In his book Why Evolution Is True, evolutionist Jerry Coyne of the University of Chicago made the following jaw-dropping statement:
Around 600 million years ago a whole gamut of relatively simple but multicelled organisms arise, including worms, jellyfish, and sponges. These groups diversify over the next several million years, with terrestrial plants and tetrapods (four-legged animals, the earliest of which were lobe-finned fish) appearing about 400 million years ago.1
The phrase “relatively simple” is awash with subjective interpretations. “Relatively simple” compared to what? Creation scientists maintain that if it’s living, it’s complex. Living things bear the indelible stamp of detailed complexity that science—in this 21st century—continues to discover.2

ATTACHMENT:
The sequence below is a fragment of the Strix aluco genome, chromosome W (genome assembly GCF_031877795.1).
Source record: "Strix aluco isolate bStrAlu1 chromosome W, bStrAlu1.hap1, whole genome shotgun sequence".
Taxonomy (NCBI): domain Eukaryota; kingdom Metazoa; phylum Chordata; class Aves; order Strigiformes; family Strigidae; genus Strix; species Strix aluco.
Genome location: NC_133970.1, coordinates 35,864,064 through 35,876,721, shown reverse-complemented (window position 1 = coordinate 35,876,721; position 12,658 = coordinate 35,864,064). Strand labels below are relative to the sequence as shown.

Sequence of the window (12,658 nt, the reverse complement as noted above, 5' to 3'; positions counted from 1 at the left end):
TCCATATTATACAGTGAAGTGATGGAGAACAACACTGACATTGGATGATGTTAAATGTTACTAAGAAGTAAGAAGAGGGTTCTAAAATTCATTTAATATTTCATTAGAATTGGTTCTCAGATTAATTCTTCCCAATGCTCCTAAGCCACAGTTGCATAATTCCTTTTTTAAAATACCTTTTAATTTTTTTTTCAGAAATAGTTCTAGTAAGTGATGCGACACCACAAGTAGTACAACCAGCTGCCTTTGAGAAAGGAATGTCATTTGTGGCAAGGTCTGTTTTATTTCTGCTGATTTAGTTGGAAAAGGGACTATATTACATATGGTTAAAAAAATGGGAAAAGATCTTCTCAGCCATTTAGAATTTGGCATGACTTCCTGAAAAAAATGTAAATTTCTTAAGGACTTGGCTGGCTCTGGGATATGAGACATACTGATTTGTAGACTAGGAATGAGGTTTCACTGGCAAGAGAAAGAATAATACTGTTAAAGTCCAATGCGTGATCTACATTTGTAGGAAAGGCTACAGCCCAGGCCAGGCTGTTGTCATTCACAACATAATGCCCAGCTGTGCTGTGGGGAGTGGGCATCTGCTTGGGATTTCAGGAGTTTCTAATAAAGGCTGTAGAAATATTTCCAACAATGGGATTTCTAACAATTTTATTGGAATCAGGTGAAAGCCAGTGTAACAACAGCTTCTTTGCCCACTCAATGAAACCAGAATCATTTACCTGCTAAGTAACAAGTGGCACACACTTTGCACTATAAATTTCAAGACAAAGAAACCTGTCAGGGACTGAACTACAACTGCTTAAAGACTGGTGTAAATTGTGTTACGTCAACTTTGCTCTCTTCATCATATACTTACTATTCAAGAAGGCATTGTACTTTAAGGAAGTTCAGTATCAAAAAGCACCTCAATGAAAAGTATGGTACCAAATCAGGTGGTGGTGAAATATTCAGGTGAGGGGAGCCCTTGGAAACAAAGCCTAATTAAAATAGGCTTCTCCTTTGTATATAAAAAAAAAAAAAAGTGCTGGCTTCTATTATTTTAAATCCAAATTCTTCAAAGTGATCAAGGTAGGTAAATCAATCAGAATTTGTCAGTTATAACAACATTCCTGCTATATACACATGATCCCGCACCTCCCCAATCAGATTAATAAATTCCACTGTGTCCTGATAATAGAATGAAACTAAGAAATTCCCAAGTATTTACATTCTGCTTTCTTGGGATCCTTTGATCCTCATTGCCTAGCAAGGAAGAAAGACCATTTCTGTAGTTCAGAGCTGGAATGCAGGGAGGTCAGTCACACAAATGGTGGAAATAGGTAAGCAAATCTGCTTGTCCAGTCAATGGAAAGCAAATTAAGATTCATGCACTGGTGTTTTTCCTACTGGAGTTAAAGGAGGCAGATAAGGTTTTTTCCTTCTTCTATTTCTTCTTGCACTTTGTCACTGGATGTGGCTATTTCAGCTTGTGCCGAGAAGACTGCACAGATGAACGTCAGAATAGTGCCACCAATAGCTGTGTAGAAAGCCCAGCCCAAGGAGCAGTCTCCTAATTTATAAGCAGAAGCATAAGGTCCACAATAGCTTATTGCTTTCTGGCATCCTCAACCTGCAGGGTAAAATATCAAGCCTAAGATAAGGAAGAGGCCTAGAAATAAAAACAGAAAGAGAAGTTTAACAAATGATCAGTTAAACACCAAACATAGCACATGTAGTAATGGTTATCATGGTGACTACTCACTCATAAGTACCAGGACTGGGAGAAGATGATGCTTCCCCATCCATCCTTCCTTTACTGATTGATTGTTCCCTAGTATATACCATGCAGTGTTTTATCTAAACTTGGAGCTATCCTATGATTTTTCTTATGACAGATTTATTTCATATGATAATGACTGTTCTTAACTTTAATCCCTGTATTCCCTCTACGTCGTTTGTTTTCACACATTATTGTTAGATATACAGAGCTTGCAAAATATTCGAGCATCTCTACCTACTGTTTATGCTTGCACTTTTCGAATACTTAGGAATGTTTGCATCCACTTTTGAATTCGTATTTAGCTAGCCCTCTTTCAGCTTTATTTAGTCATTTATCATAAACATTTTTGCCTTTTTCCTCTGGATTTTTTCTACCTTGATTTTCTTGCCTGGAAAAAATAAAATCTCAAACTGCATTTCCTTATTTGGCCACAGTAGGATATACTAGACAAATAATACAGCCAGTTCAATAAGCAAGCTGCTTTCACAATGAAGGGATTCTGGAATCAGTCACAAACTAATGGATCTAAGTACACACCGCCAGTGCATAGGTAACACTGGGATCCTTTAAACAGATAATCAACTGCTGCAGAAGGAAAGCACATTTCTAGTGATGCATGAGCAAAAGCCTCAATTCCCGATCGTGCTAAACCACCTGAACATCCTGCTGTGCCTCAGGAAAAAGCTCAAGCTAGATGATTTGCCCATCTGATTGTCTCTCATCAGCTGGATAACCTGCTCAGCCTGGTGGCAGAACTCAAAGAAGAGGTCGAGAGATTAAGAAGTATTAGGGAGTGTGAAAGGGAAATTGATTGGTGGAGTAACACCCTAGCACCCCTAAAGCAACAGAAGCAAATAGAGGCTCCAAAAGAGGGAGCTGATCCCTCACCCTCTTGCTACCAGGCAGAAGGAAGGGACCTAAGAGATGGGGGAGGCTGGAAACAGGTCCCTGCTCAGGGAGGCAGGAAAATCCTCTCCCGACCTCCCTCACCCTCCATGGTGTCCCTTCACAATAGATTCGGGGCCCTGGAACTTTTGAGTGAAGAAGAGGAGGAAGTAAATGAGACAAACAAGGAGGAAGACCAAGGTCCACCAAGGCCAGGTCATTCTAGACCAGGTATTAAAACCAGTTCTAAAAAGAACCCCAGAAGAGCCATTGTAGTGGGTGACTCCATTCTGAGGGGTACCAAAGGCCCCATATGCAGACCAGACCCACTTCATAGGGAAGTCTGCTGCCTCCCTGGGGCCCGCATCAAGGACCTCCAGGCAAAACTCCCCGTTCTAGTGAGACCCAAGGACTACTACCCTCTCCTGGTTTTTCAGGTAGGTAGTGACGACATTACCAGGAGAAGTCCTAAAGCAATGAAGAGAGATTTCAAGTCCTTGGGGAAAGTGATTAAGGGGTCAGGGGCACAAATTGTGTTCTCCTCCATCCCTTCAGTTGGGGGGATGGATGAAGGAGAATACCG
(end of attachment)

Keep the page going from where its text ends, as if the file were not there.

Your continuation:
It would seem that Coyne is betting readers of his book will not bother to investigate to see how “simple” jellyfish are. If they did, they would discover that jellyfish are exceedingly complicated….
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